Juvenile Mariana Fruit Bat by USFWS-Pacific Region on flickr under a Creative Commons Attribution Non-Commercial 2.0 Generic license

Thinking about what to post here today, I checked my usual places and seemed to be coming up with nothing. But then I learned that it was on this day in 1937 that American philosopher Thomas Nagel was born. I’ve been obsessed about questions of understanding and what can’t be understood, thinking and what can’t be thought through, and (always) with the question of how to be––here, in this impossible world.  I jumped at the chance to return to his “What it’s Like to Be a Bat.” The only problem with using this text for found poetry is that I loved so many whole phrases and complete sentences, that I had to leave them intact. I thought about italicizing these sections, as though to give credit to the author, who might very well be appalled at the gross modifications and reductions of this excellent text, the focus of which is largely a question of certain inherent problems in reductionist tendencies. But then, I just italicized the whole thing. It’s an exercise. Consider the words stolen, the arrangement sometimes mine.

But, as I say to the child writer whom I’m trying to coax into writing today’s piece, “Oh, well! It was a good time, wasn’t it?! And no one got hurt!” I highly recommend the process, which if you cut out the time hemming and hawing over what to do, is entirely intuitive and basically involves trying not to think while you pluck out words and phrases of interest. Generally, something like this may be done in 1-15 minutes, which makes it great for a practice exercise. In this case, I made some attempt to honor the spirit of the work, but I took liberties with delivery and nuance.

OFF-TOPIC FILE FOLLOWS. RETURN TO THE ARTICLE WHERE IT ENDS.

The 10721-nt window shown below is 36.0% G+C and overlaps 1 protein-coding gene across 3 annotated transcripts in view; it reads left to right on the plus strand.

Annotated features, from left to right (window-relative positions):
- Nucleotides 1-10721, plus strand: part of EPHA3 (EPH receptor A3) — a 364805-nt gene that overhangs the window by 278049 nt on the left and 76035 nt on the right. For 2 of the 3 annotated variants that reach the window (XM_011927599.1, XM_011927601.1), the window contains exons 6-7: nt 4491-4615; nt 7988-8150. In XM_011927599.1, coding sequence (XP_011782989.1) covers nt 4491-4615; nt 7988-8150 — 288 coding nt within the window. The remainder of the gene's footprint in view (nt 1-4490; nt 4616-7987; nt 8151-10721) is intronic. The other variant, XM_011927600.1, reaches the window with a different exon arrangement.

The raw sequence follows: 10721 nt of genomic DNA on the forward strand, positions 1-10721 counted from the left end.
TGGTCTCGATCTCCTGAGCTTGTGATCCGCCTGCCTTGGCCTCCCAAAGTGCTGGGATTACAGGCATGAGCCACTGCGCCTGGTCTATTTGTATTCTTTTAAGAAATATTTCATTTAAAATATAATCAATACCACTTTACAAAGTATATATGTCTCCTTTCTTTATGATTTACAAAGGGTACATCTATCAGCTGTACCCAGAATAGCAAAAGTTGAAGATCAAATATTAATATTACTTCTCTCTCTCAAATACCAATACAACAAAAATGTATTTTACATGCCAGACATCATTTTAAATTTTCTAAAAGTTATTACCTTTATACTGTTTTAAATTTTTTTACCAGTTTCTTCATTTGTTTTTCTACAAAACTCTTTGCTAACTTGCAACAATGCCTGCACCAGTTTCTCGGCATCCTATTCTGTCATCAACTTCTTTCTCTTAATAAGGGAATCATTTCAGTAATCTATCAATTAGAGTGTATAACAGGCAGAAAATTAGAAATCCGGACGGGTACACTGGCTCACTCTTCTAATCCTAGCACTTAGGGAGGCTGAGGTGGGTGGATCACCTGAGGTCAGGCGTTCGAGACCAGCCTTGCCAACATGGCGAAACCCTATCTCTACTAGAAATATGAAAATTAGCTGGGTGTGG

Caveat: I still don’t know what it’s like to be a bat. But at least I got to hang out in a space of researching the question, which is one of the best things about being a writer. 

Consciousness, the mind body problem, is intractable. 
Current discussions get it obviously wrong.


Reductionist euphoria is designed to explain, but
problems are ignored. Philosophers share a human 
weakness for what is familiar, hence familiar reductions.


Without consciousness, it seems hopeless. 
Perhaps a new form can be, in the distant future.


Extremists deny this. It is impossible to exclude experience.